Measuring the Value of New Drugs: Validity and Reliability of 4 Value Assessment Frameworks in the Oncology Setting

J Manag Care Spec Pharm. 2017 Jun;23(6-a Suppl):S34-S48. doi: 10.18553/jmcp.2017.23.6-a.s34.


Background: Several organizations have developed frameworks to systematically assess the value of new drugs.

Objective: To evaluate the convergent validity and interrater reliability of 4 value frameworks to understand the extent to which these tools can facilitate value-based treatment decisions in oncology.

Methods: Eight panelists used the American Society of Clinical Oncology (ASCO), European Society for Medical Oncology (ESMO), Institute for Clinical and Economic Review (ICER), and National Comprehensive Cancer Network (NCCN) frameworks to conduct value assessments of 15 drugs for advanced lung and breast cancers and castration-refractory prostate cancer. Panelists received instructions and published clinical data required to complete the assessments, assigning each drug a numeric or letter score. Kendall's Coefficient of Concordance for Ranks (Kendall's W) was used to measure convergent validity by cancer type among the 4 frameworks. Intraclass correlation coefficients (ICCs) were used to measure interrater reliability for each framework across cancers. Panelists were surveyed on their experiences.

Results: Kendall's W across all 4 frameworks for breast, lung, and prostate cancer drugs was 0.560 (P= 0.010), 0.562 (P = 0.010), and 0.920 (P < 0.001), respectively. Pairwise, Kendall's W for breast cancer drugs was highest for ESMO-ICER and ICER-NCCN (W = 0.950, P = 0.019 for both pairs) and lowest for ASCO-NCCN (W = 0.300, P = 0.748). For lung cancer drugs, W was highest pairwise for ESMO-ICER (W = 0.974, P = 0.007) and lowest for ASCO-NCCN (W = 0.218, P = 0.839); for prostate cancer drugs, pairwise W was highest for ICER-NCCN (W = 1.000, P < 0.001) and lowest for ESMO-ICER and ESMO-NCCN (W = 0.900, P = 0.052 for both pairs). When ranking drugs on distinct framework subdomains, Kendall's W among breast cancer drugs was highest for certainty (ICER, NCCN: W = 0.908, P = 0.046) and lowest for clinical benefit (ASCO, ESMO, NCCN: W = 0.345, P = 0.436). Among lung cancer drugs, W was highest for toxicity (ASCO, ESMO, NCCN: W = 0. 944, P < 0.001) and lowest for certainty (ICER, NCCN: W = 0.230, P = 0.827); and among prostate cancer drugs, it was highest for quality of life (ASCO, ESMO: W = 0.986, P = 0.003) and lowest for toxicity (ASCO, ESMO, NCCN: W = 0.200, P = 0.711). ICC (95% CI) for ASCO, ESMO, ICER, and NCCN were 0.800 (0.660-0.913), 0.818 (0.686-0.921), 0.652 (0.466-0.834), and 0.153 (0.045-0.371), respectively. When scores were rescaled to 0-100, NCCN provided the narrowest band of scores. When asked about their experiences using the ASCO, ESMO, ICER, and NCCN frameworks, panelists generally agreed that the frameworks were logically organized and reasonably easy to use, with NCCN rated somewhat easier.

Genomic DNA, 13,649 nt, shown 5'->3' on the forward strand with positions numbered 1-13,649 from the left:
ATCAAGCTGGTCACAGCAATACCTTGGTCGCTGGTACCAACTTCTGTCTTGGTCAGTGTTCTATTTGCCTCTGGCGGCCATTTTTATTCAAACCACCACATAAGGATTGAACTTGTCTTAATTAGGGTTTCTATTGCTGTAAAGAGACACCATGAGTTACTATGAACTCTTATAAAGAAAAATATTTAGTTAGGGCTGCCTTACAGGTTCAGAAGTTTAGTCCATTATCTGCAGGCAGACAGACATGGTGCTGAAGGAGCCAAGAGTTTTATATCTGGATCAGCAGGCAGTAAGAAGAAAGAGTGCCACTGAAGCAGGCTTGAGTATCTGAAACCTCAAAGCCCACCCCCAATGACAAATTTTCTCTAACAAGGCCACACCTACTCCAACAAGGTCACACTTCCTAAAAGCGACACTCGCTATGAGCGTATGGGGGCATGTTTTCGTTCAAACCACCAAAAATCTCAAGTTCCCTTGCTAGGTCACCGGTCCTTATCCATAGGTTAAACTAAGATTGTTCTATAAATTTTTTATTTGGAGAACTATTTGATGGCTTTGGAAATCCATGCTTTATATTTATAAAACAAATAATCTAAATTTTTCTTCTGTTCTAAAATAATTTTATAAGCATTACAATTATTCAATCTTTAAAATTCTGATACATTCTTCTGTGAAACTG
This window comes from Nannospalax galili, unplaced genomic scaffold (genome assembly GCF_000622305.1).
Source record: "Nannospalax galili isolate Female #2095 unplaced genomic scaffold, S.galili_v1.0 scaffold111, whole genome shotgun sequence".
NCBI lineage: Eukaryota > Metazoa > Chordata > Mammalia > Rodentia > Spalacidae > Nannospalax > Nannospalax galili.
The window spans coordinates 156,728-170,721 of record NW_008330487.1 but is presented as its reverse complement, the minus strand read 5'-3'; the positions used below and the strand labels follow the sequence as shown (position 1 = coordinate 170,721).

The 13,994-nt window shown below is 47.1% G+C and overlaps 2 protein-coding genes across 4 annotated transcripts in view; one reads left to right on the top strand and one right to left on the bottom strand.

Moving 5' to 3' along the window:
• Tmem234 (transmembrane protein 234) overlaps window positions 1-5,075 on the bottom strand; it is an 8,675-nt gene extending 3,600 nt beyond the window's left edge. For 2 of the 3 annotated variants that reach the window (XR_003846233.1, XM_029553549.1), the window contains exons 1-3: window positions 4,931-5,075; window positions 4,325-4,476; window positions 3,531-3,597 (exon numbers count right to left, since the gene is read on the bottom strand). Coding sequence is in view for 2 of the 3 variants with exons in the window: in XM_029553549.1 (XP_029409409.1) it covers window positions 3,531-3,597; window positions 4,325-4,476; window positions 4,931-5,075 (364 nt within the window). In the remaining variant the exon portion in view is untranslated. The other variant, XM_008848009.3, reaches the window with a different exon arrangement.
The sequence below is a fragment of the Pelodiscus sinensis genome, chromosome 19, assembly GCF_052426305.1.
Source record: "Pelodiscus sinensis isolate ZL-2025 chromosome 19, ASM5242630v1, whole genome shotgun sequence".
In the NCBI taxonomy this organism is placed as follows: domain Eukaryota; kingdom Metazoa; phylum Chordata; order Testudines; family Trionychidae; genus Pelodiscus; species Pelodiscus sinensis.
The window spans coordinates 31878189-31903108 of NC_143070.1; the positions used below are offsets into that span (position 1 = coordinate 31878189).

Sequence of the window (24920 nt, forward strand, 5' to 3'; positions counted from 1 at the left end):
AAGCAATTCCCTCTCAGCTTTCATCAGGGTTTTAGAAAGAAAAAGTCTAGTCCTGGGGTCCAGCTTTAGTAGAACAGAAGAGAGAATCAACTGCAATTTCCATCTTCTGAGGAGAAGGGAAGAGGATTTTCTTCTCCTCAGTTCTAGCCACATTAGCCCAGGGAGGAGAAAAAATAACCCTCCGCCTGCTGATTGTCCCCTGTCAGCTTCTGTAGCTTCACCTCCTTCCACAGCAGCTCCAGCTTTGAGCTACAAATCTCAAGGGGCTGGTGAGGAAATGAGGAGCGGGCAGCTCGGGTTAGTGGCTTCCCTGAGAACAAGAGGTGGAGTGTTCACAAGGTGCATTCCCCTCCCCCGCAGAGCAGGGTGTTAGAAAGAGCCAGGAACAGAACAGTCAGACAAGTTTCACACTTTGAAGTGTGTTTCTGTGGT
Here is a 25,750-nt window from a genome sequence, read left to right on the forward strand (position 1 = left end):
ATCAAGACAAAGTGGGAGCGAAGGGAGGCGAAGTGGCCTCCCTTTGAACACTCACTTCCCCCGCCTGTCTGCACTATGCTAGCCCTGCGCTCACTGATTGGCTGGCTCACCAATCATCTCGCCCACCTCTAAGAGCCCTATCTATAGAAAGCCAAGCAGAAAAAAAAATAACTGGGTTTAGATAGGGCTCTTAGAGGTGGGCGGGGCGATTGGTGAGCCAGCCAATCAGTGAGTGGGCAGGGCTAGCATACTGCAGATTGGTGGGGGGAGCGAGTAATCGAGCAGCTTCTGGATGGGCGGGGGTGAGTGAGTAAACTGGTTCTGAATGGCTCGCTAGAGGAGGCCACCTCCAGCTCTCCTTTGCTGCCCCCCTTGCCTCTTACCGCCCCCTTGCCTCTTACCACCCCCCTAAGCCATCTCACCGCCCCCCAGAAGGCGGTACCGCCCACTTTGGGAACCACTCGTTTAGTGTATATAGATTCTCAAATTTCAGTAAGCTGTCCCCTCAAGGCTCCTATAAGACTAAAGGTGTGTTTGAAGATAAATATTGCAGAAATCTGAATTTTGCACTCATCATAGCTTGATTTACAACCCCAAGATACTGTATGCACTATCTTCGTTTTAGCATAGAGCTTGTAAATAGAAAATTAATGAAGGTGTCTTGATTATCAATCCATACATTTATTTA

Conclusions: Convergent validity among the ASCO, ESMO, ICER, and NCCN frameworks was fair to excellent, increasing with clinical benefit subdomain concordance and simplicity of drug trial data. Interrater reliability, highest for ASCO and ESMO, improved with clarity of instructions and specificity of score definitions. Continued use, analyses, and refinements of these frameworks will bring us closer to the ultimate goal of using value-based treatment decisions to improve patient care and outcomes.

Disclosures: This work was funded by Eisai Inc. Copher and Knoth are employees of Eisai Inc. Bentley, Lee, Zambrano, and Broder are employees of Partnership for Health Analytic Research, a health services research company paid by Eisai Inc. to conduct this research. For this study, Cohen, Huynh, and Neville report fees from Partnership for Health Analytic Research. Outside of this study, Cohen receives grants and direct consulting fees from various companies that manufacture and market pharmaceuticals. Mei reports a grant from Eisai Inc. during this study. The other authors have no disclosures to report. Study concept and design were contributed by Bentley and Broder, with assistance from Elkin and Cohen. Bentley took the lead in data collection, along with Elkin, Huynh, Mukherjea, Neville, Mei, Popescu, Lee, and Zambrano. Data interpretation was performed by Bentley and Broder, along with Elkin, Cohen, Copher, and Knoth. The manuscript was written primarily by Bentley, along with Elkin and Broder, and revised by Bentley, Broder, Elkin, Cohen, Copher, and Knoth. Select components of this work's methods were presented at ISPOR 19th Annual European Congress held in Vienna, Austria, October 29-November 2, 2016, and Society for Medical Decision Making 38th Annual North American Meeting held in Vancouver, Canada, October 23-26, 2016.

Publication types

  • Validation Study

MeSH terms

  • Antineoplastic Agents / economics
  • Antineoplastic Agents / therapeutic use*
  • Decision Support Techniques*
  • Humans
  • Models, Economic
  • Neoplasms / drug therapy*
  • Neoplasms / economics
  • Reproducibility of Results
  • United States
  • Value-Based Purchasing


  • Antineoplastic Agents